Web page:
The next board meeting will be held in Montgomery on Nov. 10 at 10 a.m., with a work session immediately following at 11 a.m.
On the Ballot: State Constitutional Amendment 14 and Local Laws
Among the 14 statewide constitutional amendments and numerous local amendments that will be before voters in the general election, Amendment 14 has a potentially
dramatic impact for local communities and school systems statewide.
A recent legal decision questions the validity of hundreds of local laws. A provision in the state’s constitution to ensure lawmakers first handle state budgets requires a procedural vote called a “budget isolation resolution” (BIR) to be approved before any other legislation is addressed. A BIR must be approved by a 3/5 quorum in each chamber or 32 House votes; however, a House rule requires only a 3/5 vote of those voting for BIR passage, which allows fewer than 32 votes.
As a legislative courtesy, lawmakers traditionally have allowed only those legislators whose constituents are impacted to vote on a local issue. Sen. Cam
Ward, sponsor of the amendment, believes more than 600 local laws are at risk because of this technical challenge, including sales and property taxes.
The case is on appeal to the Alabama Supreme Court. To proactively address the issue, voters’ approval of Amendment 14 would retroactively ratify all local bills that have passed under the House rule. Failure to approve Amendment 14 could result in leaving each local law vulnerable to being challenged as invalid. Local county and city officials are working to urge voters to vote YES to Amendment 14 and are urging local school leaders to help protect existing local laws.
View a summary/listingof statewide and local amendments to appear on the ballot provided by Alabamavotes.gov.
Registration is open for AASB’s annual Convention.
More than 500 education leaders are expected to attend the AASB Annual Convention, Orientation and Delegate Assembly at The Hyatt Regency Birmingham-The Wynfrey Hotel. Join us on Dec. 7 & 8 for Roles & Responsibilities Orientationand Effective Boards & Relationships.Stay afterward for the Dec. 8-10 AASB Annual Conventionand the association's annual business meeting.
The convention host hotel, Hyatt Regency Birmingham -The Wynfrey Hotel, is booked; however, a waiting list is being compiled to accommodate additional
guests as cancellations occur. Discount rooms also are available nearby at The Hyatt Place Birmingham/Hoover,
2980 John Hawkins Parkway, 205/988-8444.
Alabama’s Best K-12 Practices Contest Deadline Extended to Nov. 11
LEAN Frog, in association with AASB, invites you to enter your schools’ K-12 best practices for consideration in the 2016 Alabama's Best K-12 Practices
Contest. The contest is open to Alabama public schools and recognizes best practices and innovations in instructional and non-instructional departments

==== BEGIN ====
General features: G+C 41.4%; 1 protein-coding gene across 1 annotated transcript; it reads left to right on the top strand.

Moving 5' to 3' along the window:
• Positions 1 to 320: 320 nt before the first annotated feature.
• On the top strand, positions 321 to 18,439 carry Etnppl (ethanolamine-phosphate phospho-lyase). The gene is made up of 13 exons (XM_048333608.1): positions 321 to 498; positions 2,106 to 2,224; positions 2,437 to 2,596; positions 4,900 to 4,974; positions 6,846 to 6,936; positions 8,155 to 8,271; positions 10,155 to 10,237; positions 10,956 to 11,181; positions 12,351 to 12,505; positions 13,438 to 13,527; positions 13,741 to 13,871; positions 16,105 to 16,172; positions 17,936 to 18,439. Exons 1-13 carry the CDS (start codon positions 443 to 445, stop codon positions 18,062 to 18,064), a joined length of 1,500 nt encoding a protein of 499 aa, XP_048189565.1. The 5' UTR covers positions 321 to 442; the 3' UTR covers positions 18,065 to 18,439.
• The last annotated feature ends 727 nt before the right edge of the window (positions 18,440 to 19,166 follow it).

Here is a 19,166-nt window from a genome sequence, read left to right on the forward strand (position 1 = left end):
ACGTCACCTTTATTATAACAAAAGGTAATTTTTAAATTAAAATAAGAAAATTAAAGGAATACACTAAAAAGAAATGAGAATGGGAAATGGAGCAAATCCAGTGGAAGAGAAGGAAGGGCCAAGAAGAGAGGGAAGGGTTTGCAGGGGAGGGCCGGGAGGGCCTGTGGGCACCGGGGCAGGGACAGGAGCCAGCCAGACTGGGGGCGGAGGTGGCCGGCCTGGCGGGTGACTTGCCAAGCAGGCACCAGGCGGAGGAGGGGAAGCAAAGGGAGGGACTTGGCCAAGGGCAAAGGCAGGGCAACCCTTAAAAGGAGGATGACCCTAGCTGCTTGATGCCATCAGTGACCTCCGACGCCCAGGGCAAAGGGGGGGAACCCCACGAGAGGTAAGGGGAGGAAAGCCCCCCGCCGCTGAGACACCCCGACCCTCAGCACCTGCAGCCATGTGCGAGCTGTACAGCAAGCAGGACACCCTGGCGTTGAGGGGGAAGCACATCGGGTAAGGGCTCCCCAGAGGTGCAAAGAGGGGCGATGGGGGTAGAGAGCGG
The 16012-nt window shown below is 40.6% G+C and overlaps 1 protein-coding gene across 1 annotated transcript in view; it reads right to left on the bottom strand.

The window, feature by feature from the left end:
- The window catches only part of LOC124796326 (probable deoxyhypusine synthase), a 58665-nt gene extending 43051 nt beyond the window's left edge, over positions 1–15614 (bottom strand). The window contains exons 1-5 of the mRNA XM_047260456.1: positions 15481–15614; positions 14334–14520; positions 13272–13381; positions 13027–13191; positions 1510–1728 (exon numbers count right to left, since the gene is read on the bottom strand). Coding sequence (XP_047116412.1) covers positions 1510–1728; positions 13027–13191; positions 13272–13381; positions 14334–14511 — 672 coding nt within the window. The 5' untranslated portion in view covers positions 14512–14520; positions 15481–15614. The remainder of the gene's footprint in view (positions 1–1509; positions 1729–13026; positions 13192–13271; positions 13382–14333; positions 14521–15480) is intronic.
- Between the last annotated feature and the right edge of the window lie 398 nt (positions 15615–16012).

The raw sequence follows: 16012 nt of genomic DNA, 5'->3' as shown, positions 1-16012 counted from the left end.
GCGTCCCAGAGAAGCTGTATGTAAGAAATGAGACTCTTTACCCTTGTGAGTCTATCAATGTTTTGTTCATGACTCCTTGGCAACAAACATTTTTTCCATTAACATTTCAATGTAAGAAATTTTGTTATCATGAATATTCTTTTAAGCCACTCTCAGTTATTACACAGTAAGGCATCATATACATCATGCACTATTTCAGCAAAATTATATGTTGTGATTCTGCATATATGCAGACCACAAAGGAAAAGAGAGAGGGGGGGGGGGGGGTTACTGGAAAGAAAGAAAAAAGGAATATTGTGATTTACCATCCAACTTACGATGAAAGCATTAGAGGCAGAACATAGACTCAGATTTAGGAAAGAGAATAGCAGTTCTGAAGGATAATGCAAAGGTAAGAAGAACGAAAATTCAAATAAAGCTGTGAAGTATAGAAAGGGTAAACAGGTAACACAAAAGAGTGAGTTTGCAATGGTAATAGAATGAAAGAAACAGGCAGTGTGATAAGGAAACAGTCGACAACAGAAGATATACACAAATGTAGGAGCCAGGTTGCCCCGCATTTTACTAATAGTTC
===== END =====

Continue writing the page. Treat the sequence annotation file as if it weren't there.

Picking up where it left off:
that impact student achievement and promote effective and efficient use of public resources. The deadline has been extended until Nov.
11. The winning entry will receive $3,000. Two runners up each will receive $1,000. Awards will be presented at the awards ceremony during the AASB
Annual Convention in Birmingham. Enter now.
American Education Week Nov. 14-18
American Education Week presents all Americans with an opportunity to celebrate public education and honor those making a difference in ensuring that every
child receives a quality education. The National Education Association has developed an online toolkit with templates, information, activity ideas and tips for working with the media.
Nominate your board for the Magna Award
AASB encourages you to apply for the 2017 Magna Award. The American School Board Journal's annual awards program, cosponsored by the National School Boards Association and Sodexo School Services, honors best practices in school systems that were developed or actively supported by the school board. Each grand prize winner will receive $5,000. Oct. 31 is the deadline to enter. Nominations will be accepted online. For more information, contact email@example.com or 703/838-6236.
-Lisa Tucker and Emily Maxwell
contributed to this report.
Court Report is a publication of the Alabama Council of School Board Attorneys, ACSBA. Below is a list of topics in this month’s issue. View full edition online.
- Alabama Supreme Court
Immunity— Decisions During State Intervention Ex parte State of Alabama Board of Education, --So.3d --, 2016 WL 4719794 (Ala. Sept. 9, 2016)
- Alabama Court of Civil Appeals
Students First Act—Discretion of Hearing OfficerEscambia County Board of Education v. Lambert, -- So.3d --, 2016 WL 5338669 (Ala.Civ.App. Sept. 23, 2016)
- Eleventh Court of Appeals
Fourth Amendment—Breathalyzer Tests Ziegler v. Martin County School District,-- F.3d --, 2016 WL 4039667(11th Cir. July 28, 2016)
- Matter of Interest Definition of “Principal” and the Ethics Law
The Ethics Commission recently released an opinion that may be applicable to some board members and board employees, either in their board service or their private lives.